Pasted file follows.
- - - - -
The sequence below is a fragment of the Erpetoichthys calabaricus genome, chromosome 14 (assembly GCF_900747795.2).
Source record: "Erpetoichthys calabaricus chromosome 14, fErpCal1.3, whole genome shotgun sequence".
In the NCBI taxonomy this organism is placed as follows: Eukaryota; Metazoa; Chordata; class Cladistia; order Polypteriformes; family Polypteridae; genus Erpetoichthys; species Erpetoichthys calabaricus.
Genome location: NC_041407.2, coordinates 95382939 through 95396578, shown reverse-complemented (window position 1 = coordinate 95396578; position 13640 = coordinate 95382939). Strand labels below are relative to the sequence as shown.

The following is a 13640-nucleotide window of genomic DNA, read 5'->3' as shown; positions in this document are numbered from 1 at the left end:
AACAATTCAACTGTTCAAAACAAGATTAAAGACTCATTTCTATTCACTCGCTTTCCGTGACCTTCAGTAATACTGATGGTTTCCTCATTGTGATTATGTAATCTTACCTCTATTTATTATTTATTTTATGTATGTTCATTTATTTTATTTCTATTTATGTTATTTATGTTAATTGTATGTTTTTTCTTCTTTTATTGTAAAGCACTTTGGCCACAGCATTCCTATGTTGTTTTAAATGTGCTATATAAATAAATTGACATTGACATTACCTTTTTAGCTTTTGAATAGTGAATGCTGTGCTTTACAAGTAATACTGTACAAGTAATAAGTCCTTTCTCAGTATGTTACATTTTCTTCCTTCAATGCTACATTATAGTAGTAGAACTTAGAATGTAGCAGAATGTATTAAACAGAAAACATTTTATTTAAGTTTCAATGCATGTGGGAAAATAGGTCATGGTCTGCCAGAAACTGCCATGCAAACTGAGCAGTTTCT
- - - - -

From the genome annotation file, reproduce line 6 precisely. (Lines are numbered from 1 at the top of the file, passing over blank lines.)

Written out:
AACAATTCAACTGTTCAAAACAAGATTAAAGACTCATTTCTATTCACTCGCTTTCCGTGACCTTCAGTAATACTGATGGTTTCCTCATTGTGATTATGTAATCTTACCTCTATTTATTATTTATTTTATGTATGTTCATTTATTTTATTTCTATTTATGTTATTTATGTTAATTGTATGTTTTTTCTTCTTTTATTGTAAAGCACTTTGGCCACAGCATTCCTATGTTGTTTTAAATGTGCTATATAAATAAATTGACATTGACATTACCTTTTTAGCTTTTGAATAGTGAATGCTGTGCTTTACAAGTAATACTGTACAAGTAATAAGTCCTTTCTCAGTATGTTACATTTTCTTCCTTCAATGCTACATTATAGTAGTAGAACTTAGAATGTAGCAGAATGTATTAAACAGAAAACATTTTATTTAAGTTTCAATGCATGTGGGAAAATAGGTCATGGTCTGCCAGAAACTGCCATGCAAACTGAGCAGTTTCT